Today we continue our series of cycling route suggestions around the capital after our previous south London odyssey, the west London winder and east London's coffee shops. Gerhard Weiss guides us on a favourite north east London loop taking in the wildlife. The information for the wildlife areas has been kindly provided by Natural England. This article was originally published in London Cyclist magazine. And don't forget to vote in the London Cycling Awards!
This ride links six sites in north-east London that offer a surprising haven for wildlife. You may have passed some of them, or may have similar ones in your area, not realising how vital they are to our urban ecosystem. They are also a pleasure to visit, stop and linger.
The circular route is designed to be ridden counter-clockwise. It is possible to ride clockwise but you would need to adapt the route to get through the one-way maze in Leyton and you would need to do an awkward right-turn at Eastway into Homerton Road.
We recommend starting at Clapton Pond so you can finish at the Lea Navigation with snacks and drinks enjoying great views. But you can start the route at any point and there are several transport hubs through which you can access it.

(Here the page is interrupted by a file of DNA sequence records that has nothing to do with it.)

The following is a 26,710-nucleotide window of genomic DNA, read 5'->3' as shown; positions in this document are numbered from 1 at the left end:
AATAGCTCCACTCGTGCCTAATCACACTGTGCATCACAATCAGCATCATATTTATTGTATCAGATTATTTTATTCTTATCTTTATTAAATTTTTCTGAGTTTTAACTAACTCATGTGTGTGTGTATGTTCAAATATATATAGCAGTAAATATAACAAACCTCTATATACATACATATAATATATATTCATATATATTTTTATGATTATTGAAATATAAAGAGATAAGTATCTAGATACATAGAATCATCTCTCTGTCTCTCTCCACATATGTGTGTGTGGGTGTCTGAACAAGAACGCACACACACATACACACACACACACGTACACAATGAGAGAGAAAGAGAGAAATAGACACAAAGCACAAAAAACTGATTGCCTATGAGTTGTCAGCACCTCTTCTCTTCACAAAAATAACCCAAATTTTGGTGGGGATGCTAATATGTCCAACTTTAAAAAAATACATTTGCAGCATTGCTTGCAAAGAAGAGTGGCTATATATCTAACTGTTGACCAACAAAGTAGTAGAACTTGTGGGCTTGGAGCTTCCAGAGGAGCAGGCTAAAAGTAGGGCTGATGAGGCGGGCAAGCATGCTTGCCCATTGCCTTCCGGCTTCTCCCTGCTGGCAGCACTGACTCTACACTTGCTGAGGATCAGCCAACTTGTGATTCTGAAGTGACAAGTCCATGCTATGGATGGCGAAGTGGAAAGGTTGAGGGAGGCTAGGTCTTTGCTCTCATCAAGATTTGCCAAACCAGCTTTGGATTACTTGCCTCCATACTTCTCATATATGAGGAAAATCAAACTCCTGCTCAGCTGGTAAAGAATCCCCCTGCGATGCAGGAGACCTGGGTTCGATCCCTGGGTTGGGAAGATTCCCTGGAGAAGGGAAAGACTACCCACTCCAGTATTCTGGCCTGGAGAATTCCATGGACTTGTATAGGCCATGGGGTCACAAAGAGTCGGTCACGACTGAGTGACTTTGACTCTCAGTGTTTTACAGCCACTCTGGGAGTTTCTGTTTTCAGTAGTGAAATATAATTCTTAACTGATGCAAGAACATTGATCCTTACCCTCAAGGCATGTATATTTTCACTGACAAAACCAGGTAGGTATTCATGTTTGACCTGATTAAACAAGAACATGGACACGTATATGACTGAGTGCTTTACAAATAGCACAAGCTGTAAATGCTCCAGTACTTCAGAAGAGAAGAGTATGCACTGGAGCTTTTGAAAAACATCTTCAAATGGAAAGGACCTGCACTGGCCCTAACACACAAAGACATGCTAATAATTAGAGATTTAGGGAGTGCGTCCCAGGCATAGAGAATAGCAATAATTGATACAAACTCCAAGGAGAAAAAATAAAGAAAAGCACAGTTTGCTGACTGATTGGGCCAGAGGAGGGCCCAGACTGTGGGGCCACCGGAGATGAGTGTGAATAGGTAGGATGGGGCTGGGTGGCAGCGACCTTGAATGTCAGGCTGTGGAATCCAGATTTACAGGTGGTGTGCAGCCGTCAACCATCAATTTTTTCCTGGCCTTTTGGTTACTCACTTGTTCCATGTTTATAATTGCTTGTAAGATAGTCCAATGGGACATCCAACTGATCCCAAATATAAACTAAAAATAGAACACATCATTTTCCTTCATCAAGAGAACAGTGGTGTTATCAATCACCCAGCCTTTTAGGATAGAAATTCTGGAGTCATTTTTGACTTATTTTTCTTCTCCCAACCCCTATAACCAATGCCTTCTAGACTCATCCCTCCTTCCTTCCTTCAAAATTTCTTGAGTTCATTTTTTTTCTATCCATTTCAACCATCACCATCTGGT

Spring and summer are the best times to visit, both in terms of being able to see the wildlife as well as enjoying the cafe and pub opportunities al fresco. Bear in mind the cemeteries and churchyard close after dark.
Distance: 12.5 miles
Time: four hours at an easy pace
Terrain: mix of quiet and busy roads
Public transport: Stoke Newington or Hackney Downs (from Liverpool Street, Chingford or Herts), Dalston Junction or Dalston Kingsland (from north London and south London), Leyton (Central Line), St. James Street, Walthamstow (from Liverpool Street or Chingford), Stratford (national and international connections)
1. Clapton Pond
An ornamental pond on Clapton Common, it forms part of a small recreational area for local residents. Its typical wetland vegetation such as reeds and rushes provide shelter for nesting waterfowl. If you go there in the warmer season you'll find coots and mallards. Part of the functioning ecosystem here is a partial cover of the pond with greater duckweed. There's also a new adventure playground — handy if you travel with children.
2. Abney Park Cemetery
This large Victorian cemetery is situated within a housing estate (and if you know the video of Back to Black by the late Amy Winehouse you might recognise the scene as it was filmed here). It's still an active cemetery but is now renowned for its wildlife and is a local nature reserve. Its diverse flora includes the rare wood spurge. With a bit of luck you might spot a sparrowhawk or tawny owl.
The cemetery is best accessed from Stoke Newington Church Street, where you can also find plenty of good food and drink outlets. We recommend parking your bike there and walking to the cemetery.
3. Hackney Downs
A very large open space in the middle of Hackney, it won a Green Flag award in 2007-08. It's home to a number of mature trees, mostly sycamore and London plane. Hawthorn and rose hedges provide ideal habitats for common birds such as robins.